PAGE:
In this week’s reading, the Israelites who’d been considered impure during Passover ask for a chance to make up their missed opportunity to give offerings. In another section, the people complain they’re sick and tired of manna and ask for meat to eat. For the record, manna can taste like anything you want it to, from carrot cake to lobster. Okay maybe not lobster, but whatever kosher delicacy you can conjure. You may hold and ingest the same glumpfy stuff every day, but you’re supposed to be able to transform it into something that satisfies your imagination as well as your nutritional needs. But apparently that wasn’t enough. If it looks like manna, even if it doesn’t taste like manna, it’s still manna. And even though you don’t have to do anything more than pick it off the ground each morning and eat, we’re a grumbly greedy lot.

Where from, this perpetual desire to have things better and better? Why do we suffer from FMS (fear of missing something)? And why do we whine for more or different when our lives are abundant and filled with blessings?

Someone once told me the UN definition for sufficiency of life. It’s roughly: a safe place to sleep, a choice of food, and a means of transport other than your feet. Look around your world and see how it stacks up. I’m betting on the high side.

I’m not suggesting we live in a permanent state of guilt over our comparatively fortunate lives. But I am strongly advocating that when we reflexively reach for more, or complain about the lots and lots we have in our hands, we’d be far better off taking a couple of deep breaths and a time out for some introspection and gratitude.

It’s also the perfect opportunity to practice some generosity. One of the organizational pillars of Judaism is tzedakah, which is translated more as righteousness and justice than charity. It’s meant to be done with an open heart, and without concern for future payback or reputational glory. The benefits accrue to the giver as much as to the receiver.

The next time you get a chance for a Mulligan, go past taste buds, personal comfort, ego and desire. Stretch a little. Think about someone other than yourself and the narrow circle of those you usually care for and about. If you have manna, share it. Ditto for money and time. Do some volunteer work. Clear through your possessions; then donate to those with less. Offer up what you can afford to, and add in some more. Help your tribe and your life become less grumbly and more caring. Who knows, maybe you won’t need more Mulligans in the future. You’ll be part of a happier and more satisfying flow.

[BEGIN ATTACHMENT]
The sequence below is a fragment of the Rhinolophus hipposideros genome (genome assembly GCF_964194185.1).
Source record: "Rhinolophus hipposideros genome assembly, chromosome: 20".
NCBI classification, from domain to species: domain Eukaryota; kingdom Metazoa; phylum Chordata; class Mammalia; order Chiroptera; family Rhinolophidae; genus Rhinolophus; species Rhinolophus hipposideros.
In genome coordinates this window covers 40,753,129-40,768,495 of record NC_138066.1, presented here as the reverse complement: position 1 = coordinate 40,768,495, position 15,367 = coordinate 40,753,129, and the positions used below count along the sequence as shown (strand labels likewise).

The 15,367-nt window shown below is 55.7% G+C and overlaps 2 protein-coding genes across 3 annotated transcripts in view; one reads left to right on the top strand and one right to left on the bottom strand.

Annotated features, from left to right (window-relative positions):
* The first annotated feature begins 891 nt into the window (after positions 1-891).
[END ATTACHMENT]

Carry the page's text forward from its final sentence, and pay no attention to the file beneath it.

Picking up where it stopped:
Got Your Goat: TorahCycle Acharei Mot

 

shoftimThere’s an ancient image of the scapegoat that comes from this week’s reading. Two goats are selected: one is sacrificed, the other cast into the wilderness bearing everyone’s sins.

While you might prefer your odds in the desert to the certainty of the blade, it’s considered an honor to be offered up, and a sign of shame to symbolically bear everyone’s evil doings. It also contains the infamous passage of Leviticus 18 so regularly cited by fundamentalists decrying “deviance,” though it also includes prohibitions against many things that are commonplace in contemporary life.

It’s so tempting to point fingers. To create an ”other,” a person or group on whom to project the feelings and traits we’re uncomfortable carrying around ourselves. Folks to aim at and talk about. Them not Us.

I had a troublesome employee once. Her mood was a seemingly permanent state of truculence and wheel-dragging. Her big tell was that she always said you instead of we. The rest of us were all other to her.

It’s hard to imagine snuggling up to the them’s once we’ve laden them with all our sins. Much easier to ship them out and far away to be sure our paths don’t cross.

A custom in the Middle Ages was to load the town’s outcasts (perceived deviants, mentally ill, and heretics) onto boats, and ship them down the river. That’s where the phrase “ship of fools” comes from. It’s also the title of Katherine Anne Porter’s book about a boatload of people fleeing Germany in 1939, adrift in the Atlantic as WWII erupts.

The scapegoats, the unwanted, the goats who escaped with only their skins and what they could carry. My own grand-parents were on such a boat. Two hours into Brazilian waters, or they would’ve been turned back to the charnel house of Europe.

I find it interesting that this reading comes so close to Passover, when the Jews themselves go into the wilderness. Perhaps liberated from Egypt more than thrust out of it. But still entering a dry, relentless place. One where you cannot hide who you are or what you do behind your possessions or social status. A place where every night you are cheek and jowl by your neighbors and their tents. Seeing their sins and having your own seen by them.

We don’t really see the folks we brand as Other. We lump them together in an amalgam of stereotypes (for example: greedy, anti-ecological Republicans; menacing, black men; raucous, irresponsible youth). And once we’ve slapped a label on someone, it’s pretty easy to focus on all they ways they are different from us. They are well on the way to becoming our goat.

But what if we had to look at the them in us? If we had to acknowledge that we too are capable of every form of sin? That our love is someone else’s deviance. And our piety is someone else’s blasphemy.

We might become a little more tolerant and understanding, and a whole lot more compassionate. Not casting folks as other or them is a good first step. If you want a bigger jump start towards a more compassionate world, practice saying we when you talk about anyone else and see how it feels.

Making My Mishkan: TorahCycle Vayakhel

Class - Post

Much of this week’s reading is about the making of the mishkan, the portable ark, and the accoutrements for its assembly and use. I’ve spent the past several weeks working on a different sort of mishkan, the workbook for a class/process I’m developing. I’m loving the chance to re-encounter Jewish mysticism and to express my take on Kabbalah, the system of insight that’s become the spine of my spiritual journey.